Take a half-day trip to Beverley. Lastly, I highly recommend taking a half-day trip to Beverley from Hull. There's a big market on Wednesdays and Saturdays, but it's fun to shop and cafe-hop and visit churches any day of the week.

Want to follow in my footsteps in Hull? See my itinerary for this trip on HipTraveler.

So what do you think? Would you visit Hull?

 

Things to do in Kingston upon Hull

 

Note: This post was brought to you as a result of the #WelcomeToEngland campaign, created and managed by iambassador in partnership with Visit Britain. As always, all opinions are 100% my own.

 

71 Comments

  • Kiara Gallop says:

    I remember Hull being my first choice when deciding which university I wanted to study English Literature at (as the course was reportedly one of the best in the country), and everybody saying to me “why do you want to go there?”

    Unfortunately I narrowly missed the grades I needed to get into Hull and I went to Chester instead, but wow, it looks like the city’s come on in leaps and bounds since then! 🙂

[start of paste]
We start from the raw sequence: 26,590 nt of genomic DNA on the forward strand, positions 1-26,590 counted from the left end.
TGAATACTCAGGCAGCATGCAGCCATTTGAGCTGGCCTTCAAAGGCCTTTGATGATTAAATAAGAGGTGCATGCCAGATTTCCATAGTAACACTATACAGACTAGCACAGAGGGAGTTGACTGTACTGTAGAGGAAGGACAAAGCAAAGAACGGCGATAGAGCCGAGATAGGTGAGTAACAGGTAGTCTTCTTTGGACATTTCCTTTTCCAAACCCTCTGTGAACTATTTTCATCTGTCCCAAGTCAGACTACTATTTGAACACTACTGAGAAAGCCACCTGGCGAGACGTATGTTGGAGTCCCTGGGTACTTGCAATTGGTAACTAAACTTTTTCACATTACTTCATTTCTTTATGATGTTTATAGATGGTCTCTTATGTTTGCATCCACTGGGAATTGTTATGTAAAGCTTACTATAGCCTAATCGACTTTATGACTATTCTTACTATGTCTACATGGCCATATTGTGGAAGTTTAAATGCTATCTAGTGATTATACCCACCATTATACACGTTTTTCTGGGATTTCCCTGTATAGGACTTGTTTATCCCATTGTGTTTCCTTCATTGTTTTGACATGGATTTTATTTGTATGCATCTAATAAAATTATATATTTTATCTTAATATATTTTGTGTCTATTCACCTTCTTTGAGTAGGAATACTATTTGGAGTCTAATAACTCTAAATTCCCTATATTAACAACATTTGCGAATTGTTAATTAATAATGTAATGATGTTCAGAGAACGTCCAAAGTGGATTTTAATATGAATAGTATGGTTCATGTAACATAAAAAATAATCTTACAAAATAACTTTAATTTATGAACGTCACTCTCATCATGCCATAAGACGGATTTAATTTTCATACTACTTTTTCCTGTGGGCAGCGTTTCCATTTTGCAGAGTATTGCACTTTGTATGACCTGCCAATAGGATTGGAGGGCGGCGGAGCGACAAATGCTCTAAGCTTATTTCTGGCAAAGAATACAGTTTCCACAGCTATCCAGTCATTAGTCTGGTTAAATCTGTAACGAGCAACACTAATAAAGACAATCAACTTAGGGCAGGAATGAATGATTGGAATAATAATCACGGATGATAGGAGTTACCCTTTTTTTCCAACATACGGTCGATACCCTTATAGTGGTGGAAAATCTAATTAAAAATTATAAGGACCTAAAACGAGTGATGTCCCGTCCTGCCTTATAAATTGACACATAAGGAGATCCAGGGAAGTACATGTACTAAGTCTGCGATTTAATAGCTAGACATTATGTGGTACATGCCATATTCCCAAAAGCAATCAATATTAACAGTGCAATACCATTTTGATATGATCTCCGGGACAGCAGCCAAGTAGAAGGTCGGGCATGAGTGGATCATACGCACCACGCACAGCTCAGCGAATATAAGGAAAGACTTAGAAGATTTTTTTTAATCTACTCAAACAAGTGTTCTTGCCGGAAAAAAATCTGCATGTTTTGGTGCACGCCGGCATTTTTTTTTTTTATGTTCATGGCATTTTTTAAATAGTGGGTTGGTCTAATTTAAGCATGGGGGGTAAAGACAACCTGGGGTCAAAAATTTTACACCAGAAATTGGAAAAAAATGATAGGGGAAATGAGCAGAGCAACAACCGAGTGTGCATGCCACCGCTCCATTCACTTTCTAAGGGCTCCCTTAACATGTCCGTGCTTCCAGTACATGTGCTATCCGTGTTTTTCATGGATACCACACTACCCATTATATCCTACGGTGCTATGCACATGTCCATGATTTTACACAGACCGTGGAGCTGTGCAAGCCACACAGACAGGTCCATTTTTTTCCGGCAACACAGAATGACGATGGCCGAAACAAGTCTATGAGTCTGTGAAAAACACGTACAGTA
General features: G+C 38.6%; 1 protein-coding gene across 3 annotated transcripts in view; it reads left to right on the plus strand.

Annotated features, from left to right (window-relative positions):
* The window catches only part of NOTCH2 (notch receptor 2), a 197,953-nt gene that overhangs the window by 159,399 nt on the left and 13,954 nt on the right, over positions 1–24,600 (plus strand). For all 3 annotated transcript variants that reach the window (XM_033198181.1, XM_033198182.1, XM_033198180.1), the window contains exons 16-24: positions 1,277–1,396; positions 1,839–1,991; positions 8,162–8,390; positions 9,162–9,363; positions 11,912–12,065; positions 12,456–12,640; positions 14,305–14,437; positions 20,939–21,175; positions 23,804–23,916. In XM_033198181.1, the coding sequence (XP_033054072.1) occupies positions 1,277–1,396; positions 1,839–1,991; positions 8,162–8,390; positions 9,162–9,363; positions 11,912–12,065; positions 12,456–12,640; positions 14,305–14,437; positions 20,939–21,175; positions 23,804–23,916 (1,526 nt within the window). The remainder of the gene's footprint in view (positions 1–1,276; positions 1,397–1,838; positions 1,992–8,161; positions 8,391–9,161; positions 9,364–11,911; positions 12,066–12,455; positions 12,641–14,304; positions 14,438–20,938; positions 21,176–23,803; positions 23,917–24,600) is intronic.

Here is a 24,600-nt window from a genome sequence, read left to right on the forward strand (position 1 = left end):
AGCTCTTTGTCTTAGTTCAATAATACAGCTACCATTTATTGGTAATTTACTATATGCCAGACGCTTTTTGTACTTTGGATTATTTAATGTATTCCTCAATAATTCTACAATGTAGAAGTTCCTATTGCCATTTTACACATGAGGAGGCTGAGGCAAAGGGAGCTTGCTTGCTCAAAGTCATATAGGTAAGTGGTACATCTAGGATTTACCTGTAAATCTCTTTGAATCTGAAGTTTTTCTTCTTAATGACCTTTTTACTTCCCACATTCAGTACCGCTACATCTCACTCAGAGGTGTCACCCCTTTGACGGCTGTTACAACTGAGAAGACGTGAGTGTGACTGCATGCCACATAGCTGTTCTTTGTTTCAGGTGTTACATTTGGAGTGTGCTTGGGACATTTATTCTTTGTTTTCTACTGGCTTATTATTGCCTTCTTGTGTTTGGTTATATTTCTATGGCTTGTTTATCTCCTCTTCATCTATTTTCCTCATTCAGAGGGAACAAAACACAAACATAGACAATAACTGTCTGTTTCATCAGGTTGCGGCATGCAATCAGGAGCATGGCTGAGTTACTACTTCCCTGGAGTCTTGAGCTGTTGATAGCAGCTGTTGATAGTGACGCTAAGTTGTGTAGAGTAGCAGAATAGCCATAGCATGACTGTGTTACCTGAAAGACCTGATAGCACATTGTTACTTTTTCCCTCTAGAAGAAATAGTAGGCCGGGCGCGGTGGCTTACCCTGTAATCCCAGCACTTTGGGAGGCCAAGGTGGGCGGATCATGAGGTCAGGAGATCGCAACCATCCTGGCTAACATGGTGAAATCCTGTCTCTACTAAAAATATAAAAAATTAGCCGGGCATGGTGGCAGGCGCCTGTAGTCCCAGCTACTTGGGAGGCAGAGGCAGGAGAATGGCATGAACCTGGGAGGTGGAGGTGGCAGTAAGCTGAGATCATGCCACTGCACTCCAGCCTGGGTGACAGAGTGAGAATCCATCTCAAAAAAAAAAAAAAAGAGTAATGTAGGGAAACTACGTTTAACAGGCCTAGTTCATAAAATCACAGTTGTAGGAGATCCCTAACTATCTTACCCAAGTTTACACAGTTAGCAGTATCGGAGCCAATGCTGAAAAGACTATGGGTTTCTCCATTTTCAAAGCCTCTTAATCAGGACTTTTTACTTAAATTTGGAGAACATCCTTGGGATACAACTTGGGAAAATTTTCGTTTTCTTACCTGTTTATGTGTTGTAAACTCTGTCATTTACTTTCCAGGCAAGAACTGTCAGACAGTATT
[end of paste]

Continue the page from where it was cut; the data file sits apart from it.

Kiara Gallop recently posted..Travelling Italy with My Cabin Zero Backpack – Gallop Around The Globe

    • Amanda says:

      I of course don’t know what Hull was like 5 or 10 years ago, but today it’s certainly a bustling place. I love that Hull has completely embraced its City of Culture designation this year – they’re doing so much work to improve everything!

  • The inside of that pub looks so cool! I love places like that. Have to say Hull isn’t on my radar at all, but maybe I’ll consider it as a side trip from somewhere like York! (which I have never been to!!! Massive oversight on my part!)
    Clazz – An Orcadian Abroad recently posted..Five Cities, Six Buses, Two Trains, One Week: My UK Adventure

  • Richard says:

    How about number 7: the best accent in the U.K. A phone call is a ‘fern curl’ and a coke is a ‘kirk’! I went to Hull uni in the 90s and loved it – the slogan was ‘it’s never dull in Hull’.

  • Wow I’d love to sit in some of those cafés! So pretty 🙂
    Kara @ Creative Heart Travel recently posted..My Biggest Travel Dreams

  • Abbie says:

    This is gorgeous! I really love cities that have rich history and this definitely seems like one of them!

    • Amanda says:

      It’s definitely an interesting city! And while the local blogger I was with kind of brushed off the architecture, this American was still pretty impressed! We don’t really have all those old stone and brick buildings where I’m from.

  • Cheryl says:

    Apparently they also have Britain’s best fish and chip shop:
    http://www.mirror.co.uk/news/uk-news/its-best-takeaway-britain-selling-10123154.amp

    • Amanda says: